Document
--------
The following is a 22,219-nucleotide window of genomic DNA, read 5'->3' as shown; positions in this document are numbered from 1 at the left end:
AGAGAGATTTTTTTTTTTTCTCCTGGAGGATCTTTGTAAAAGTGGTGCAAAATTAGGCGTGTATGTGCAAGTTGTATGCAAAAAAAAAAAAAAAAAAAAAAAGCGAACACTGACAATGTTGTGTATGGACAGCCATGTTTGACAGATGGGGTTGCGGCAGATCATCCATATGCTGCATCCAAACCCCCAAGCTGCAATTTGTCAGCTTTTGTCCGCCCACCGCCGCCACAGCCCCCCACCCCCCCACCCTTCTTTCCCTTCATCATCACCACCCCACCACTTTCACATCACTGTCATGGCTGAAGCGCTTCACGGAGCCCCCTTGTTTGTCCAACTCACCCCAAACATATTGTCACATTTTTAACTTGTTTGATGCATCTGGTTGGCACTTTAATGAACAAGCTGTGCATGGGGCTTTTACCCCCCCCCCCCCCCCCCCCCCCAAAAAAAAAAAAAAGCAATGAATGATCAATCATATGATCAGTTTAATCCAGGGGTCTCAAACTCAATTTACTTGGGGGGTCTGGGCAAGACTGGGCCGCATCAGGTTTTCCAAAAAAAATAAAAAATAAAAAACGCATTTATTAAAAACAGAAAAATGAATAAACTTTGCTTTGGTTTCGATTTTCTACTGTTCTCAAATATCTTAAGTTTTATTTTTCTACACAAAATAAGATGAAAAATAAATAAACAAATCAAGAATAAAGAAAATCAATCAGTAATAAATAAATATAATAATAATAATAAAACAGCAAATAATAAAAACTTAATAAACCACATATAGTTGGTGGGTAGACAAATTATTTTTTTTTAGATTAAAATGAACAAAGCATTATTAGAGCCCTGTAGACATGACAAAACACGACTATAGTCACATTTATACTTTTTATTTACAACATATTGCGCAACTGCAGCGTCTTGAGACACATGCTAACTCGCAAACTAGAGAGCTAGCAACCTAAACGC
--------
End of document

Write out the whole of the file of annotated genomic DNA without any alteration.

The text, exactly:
The following is a 22,219-nucleotide window of genomic DNA, read 5'->3' as shown; positions in this document are numbered from 1 at the left end:
AGAGAGATTTTTTTTTTTTCTCCTGGAGGATCTTTGTAAAAGTGGTGCAAAATTAGGCGTGTATGTGCAAGTTGTATGCAAAAAAAAAAAAAAAAAAAAAAAGCGAACACTGACAATGTTGTGTATGGACAGCCATGTTTGACAGATGGGGTTGCGGCAGATCATCCATATGCTGCATCCAAACCCCCAAGCTGCAATTTGTCAGCTTTTGTCCGCCCACCGCCGCCACAGCCCCCCACCCCCCCACCCTTCTTTCCCTTCATCATCACCACCCCACCACTTTCACATCACTGTCATGGCTGAAGCGCTTCACGGAGCCCCCTTGTTTGTCCAACTCACCCCAAACATATTGTCACATTTTTAACTTGTTTGATGCATCTGGTTGGCACTTTAATGAACAAGCTGTGCATGGGGCTTTTACCCCCCCCCCCCCCCCCCCCCCCAAAAAAAAAAAAAAGCAATGAATGATCAATCATATGATCAGTTTAATCCAGGGGTCTCAAACTCAATTTACTTGGGGGGTCTGGGCAAGACTGGGCCGCATCAGGTTTTCCAAAAAAAATAAAAAATAAAAAACGCATTTATTAAAAACAGAAAAATGAATAAACTTTGCTTTGGTTTCGATTTTCTACTGTTCTCAAATATCTTAAGTTTTATTTTTCTACACAAAATAAGATGAAAAATAAATAAACAAATCAAGAATAAAGAAAATCAATCAGTAATAAATAAATATAATAATAATAATAAAACAGCAAATAATAAAAACTTAATAAACCACATATAGTTGGTGGGTAGACAAATTATTTTTTTTTAGATTAAAATGAACAAAGCATTATTAGAGCCCTGTAGACATGACAAAACACGACTATAGTCACATTTATACTTTTTATTTACAACATATTGCGCAACTGCAGCGTCTTGAGACACATGCTAACTCGCAAACTAGAGAGCTAGCAACCTAAACGC